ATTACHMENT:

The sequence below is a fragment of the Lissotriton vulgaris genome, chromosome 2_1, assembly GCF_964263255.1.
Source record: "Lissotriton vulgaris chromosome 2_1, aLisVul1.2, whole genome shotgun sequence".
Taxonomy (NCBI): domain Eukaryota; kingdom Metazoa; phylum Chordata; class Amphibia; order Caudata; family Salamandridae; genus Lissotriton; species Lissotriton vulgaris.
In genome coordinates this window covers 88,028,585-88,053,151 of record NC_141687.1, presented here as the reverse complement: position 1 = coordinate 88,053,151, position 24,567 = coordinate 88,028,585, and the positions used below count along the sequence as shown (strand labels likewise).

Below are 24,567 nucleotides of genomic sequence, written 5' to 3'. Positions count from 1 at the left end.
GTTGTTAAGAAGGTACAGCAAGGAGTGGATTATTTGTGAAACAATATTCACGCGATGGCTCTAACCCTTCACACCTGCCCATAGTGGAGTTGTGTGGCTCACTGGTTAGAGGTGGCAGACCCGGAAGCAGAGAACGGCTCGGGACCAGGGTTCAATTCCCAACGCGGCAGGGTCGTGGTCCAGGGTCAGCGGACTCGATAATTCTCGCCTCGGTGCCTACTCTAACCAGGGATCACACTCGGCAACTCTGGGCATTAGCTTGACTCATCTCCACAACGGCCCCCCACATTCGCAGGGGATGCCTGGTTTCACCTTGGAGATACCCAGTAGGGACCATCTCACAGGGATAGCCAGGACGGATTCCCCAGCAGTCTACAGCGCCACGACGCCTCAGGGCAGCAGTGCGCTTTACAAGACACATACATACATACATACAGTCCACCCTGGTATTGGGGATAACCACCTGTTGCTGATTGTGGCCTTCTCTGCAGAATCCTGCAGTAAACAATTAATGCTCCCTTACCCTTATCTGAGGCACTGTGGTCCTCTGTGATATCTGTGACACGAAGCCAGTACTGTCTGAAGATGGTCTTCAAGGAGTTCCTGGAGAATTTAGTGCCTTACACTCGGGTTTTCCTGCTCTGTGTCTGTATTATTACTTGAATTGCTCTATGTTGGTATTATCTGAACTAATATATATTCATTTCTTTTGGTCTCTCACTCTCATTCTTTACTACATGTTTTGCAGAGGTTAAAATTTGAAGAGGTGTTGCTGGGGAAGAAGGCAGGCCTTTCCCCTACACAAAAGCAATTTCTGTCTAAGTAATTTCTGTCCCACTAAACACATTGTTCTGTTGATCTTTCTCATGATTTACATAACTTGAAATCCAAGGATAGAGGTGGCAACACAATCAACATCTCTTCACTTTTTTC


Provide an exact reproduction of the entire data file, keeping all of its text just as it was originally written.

The sequence below is a fragment of the Lissotriton vulgaris genome, chromosome 2_1, assembly GCF_964263255.1.
Source record: "Lissotriton vulgaris chromosome 2_1, aLisVul1.2, whole genome shotgun sequence".
Taxonomy (NCBI): domain Eukaryota; kingdom Metazoa; phylum Chordata; class Amphibia; order Caudata; family Salamandridae; genus Lissotriton; species Lissotriton vulgaris.
In genome coordinates this window covers 88,028,585-88,053,151 of record NC_141687.1, presented here as the reverse complement: position 1 = coordinate 88,053,151, position 24,567 = coordinate 88,028,585, and the positions used below count along the sequence as shown (strand labels likewise).

Below are 24,567 nucleotides of genomic sequence, written 5' to 3'. Positions count from 1 at the left end.
GTTGTTAAGAAGGTACAGCAAGGAGTGGATTATTTGTGAAACAATATTCACGCGATGGCTCTAACCCTTCACACCTGCCCATAGTGGAGTTGTGTGGCTCACTGGTTAGAGGTGGCAGACCCGGAAGCAGAGAACGGCTCGGGACCAGGGTTCAATTCCCAACGCGGCAGGGTCGTGGTCCAGGGTCAGCGGACTCGATAATTCTCGCCTCGGTGCCTACTCTAACCAGGGATCACACTCGGCAACTCTGGGCATTAGCTTGACTCATCTCCACAACGGCCCCCCACATTCGCAGGGGATGCCTGGTTTCACCTTGGAGATACCCAGTAGGGACCATCTCACAGGGATAGCCAGGACGGATTCCCCAGCAGTCTACAGCGCCACGACGCCTCAGGGCAGCAGTGCGCTTTACAAGACACATACATACATACATACAGTCCACCCTGGTATTGGGGATAACCACCTGTTGCTGATTGTGGCCTTCTCTGCAGAATCCTGCAGTAAACAATTAATGCTCCCTTACCCTTATCTGAGGCACTGTGGTCCTCTGTGATATCTGTGACACGAAGCCAGTACTGTCTGAAGATGGTCTTCAAGGAGTTCCTGGAGAATTTAGTGCCTTACACTCGGGTTTTCCTGCTCTGTGTCTGTATTATTACTTGAATTGCTCTATGTTGGTATTATCTGAACTAATATATATTCATTTCTTTTGGTCTCTCACTCTCATTCTTTACTACATGTTTTGCAGAGGTTAAAATTTGAAGAGGTGTTGCTGGGGAAGAAGGCAGGCCTTTCCCCTACACAAAAGCAATTTCTGTCTAAGTAATTTCTGTCCCACTAAACACATTGTTCTGTTGATCTTTCTCATGATTTACATAACTTGAAATCCAAGGATAGAGGTGGCAACACAATCAACATCTCTTCACTTTTTTC